MONTREAL — Quebec’s secularism law is an affront to the dignity and values of the province’s anglophone community, a lawyer representing the province's largest English-language school board told a Court of Appeal hearing Wednesday.
Religious diversity is a way of life in Quebec's English schools, Perri Ravon argued before the province’s highest court, which is hearing several challenges to the legislation that prohibits some public sector workers from wearing religious symbols on the job.
“English-language school boards experienced Bill 21 as an affront to their identity and their values,” she said.
It doesn’t matter, she added, whether the law is supported by the majority of Quebecers — an argument the Quebec government has made repeatedly in defending the controversial legislation.
“What is important,” Ravon added, “is that it is incompatible with the culture of the minority.”
Both the Quebec government and groups opposing the law are challenging an April 2021 court decision that largely upheld the controversial religious symbols law.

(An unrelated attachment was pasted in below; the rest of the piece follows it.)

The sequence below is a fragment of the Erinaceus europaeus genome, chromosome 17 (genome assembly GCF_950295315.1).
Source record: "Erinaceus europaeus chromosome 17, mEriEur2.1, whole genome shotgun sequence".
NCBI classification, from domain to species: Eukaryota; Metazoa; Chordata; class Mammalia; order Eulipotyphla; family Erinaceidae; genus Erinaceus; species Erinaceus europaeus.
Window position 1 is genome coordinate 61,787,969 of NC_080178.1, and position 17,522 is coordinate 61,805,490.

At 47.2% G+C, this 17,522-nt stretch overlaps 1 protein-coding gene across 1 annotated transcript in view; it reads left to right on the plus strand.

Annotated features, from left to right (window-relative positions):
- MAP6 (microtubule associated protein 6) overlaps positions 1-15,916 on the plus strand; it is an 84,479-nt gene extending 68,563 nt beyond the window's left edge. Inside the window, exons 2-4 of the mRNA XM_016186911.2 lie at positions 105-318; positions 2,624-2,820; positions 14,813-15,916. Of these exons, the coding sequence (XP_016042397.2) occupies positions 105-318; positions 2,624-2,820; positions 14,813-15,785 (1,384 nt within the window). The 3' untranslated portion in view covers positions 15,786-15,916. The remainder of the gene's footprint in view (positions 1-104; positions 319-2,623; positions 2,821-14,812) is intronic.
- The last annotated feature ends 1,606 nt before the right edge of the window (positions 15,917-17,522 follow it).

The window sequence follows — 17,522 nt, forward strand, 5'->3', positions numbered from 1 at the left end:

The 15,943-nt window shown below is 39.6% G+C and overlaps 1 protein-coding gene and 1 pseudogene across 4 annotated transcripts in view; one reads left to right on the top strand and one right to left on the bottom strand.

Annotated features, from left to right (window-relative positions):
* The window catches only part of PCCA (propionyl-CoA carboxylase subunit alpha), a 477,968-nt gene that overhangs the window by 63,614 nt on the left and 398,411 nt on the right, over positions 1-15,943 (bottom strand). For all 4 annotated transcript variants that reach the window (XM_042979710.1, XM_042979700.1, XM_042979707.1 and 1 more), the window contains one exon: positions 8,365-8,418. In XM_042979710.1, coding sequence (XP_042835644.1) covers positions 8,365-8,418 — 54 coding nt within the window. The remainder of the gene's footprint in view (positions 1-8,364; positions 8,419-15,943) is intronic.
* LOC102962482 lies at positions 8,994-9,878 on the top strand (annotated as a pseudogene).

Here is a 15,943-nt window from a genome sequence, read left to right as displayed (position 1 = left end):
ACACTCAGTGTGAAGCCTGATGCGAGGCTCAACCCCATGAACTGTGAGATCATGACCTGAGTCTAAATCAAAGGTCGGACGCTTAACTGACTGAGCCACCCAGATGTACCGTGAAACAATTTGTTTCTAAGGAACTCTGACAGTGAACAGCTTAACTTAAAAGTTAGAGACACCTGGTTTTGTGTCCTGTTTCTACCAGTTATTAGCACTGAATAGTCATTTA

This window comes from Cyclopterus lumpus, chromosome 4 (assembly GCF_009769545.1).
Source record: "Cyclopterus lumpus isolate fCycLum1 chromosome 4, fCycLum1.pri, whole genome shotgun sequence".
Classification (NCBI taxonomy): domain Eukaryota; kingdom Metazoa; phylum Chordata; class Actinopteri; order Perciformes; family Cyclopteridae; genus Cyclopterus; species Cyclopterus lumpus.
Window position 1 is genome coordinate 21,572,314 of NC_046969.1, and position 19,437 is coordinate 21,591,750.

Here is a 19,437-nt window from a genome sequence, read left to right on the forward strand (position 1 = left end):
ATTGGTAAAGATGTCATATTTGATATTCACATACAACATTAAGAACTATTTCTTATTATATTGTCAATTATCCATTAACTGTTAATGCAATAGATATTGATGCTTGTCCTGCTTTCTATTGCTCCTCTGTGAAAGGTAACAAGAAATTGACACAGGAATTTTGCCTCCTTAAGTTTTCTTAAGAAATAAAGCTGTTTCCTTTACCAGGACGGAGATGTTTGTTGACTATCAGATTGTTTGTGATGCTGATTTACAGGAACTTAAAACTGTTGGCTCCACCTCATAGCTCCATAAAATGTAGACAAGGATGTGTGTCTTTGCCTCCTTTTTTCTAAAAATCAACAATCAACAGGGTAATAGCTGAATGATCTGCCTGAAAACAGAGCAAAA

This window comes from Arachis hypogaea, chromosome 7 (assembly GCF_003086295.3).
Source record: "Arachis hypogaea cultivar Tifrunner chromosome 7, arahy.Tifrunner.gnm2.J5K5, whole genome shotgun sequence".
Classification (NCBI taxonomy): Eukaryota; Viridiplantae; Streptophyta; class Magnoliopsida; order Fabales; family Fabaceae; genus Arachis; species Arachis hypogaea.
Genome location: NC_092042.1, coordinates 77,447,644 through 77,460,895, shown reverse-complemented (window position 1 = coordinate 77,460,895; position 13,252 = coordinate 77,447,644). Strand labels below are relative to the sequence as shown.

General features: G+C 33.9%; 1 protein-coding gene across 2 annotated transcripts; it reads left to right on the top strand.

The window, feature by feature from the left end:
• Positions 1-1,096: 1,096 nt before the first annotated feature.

The ruling by Superior Court Justice Marc-André Blanchard did strike down provisions in the law related to English-language school boards because official language minority rights are protected under the Constitution — and are not subject to the notwithstanding clause invoked by the government.
Blanchard ruled that unlike their French-language counterparts, English-language schools could continue hiring teachers who wear hijabs.
Manuel Klein, who is representing the Quebec government, argued Tuesday that the law does nothing to threaten the culture of Quebec's anglophones, adding that Bill 21 should apply equally to all students in the province.
“Bill 21 has absolutely no effect on the cultural erosion of the linguistic minority,” he argued. “The educational experience must be equivalent to that of the majority,” he said.
Julius Grey, a lawyer representing the anglophone organization Québec Community Groups Network, told the Appeal Court Wednesday that the recruitment and assignment of school staff, especially teachers, “must be evaluated with the scope that the minority wants to give it, not with the restriction that the majority would like to give it. (...) It is not up to the majority to dictate the definition of the culture of the minority.”
This report by The Canadian Press was first published Nov. 9, 2022.
The Canadian Press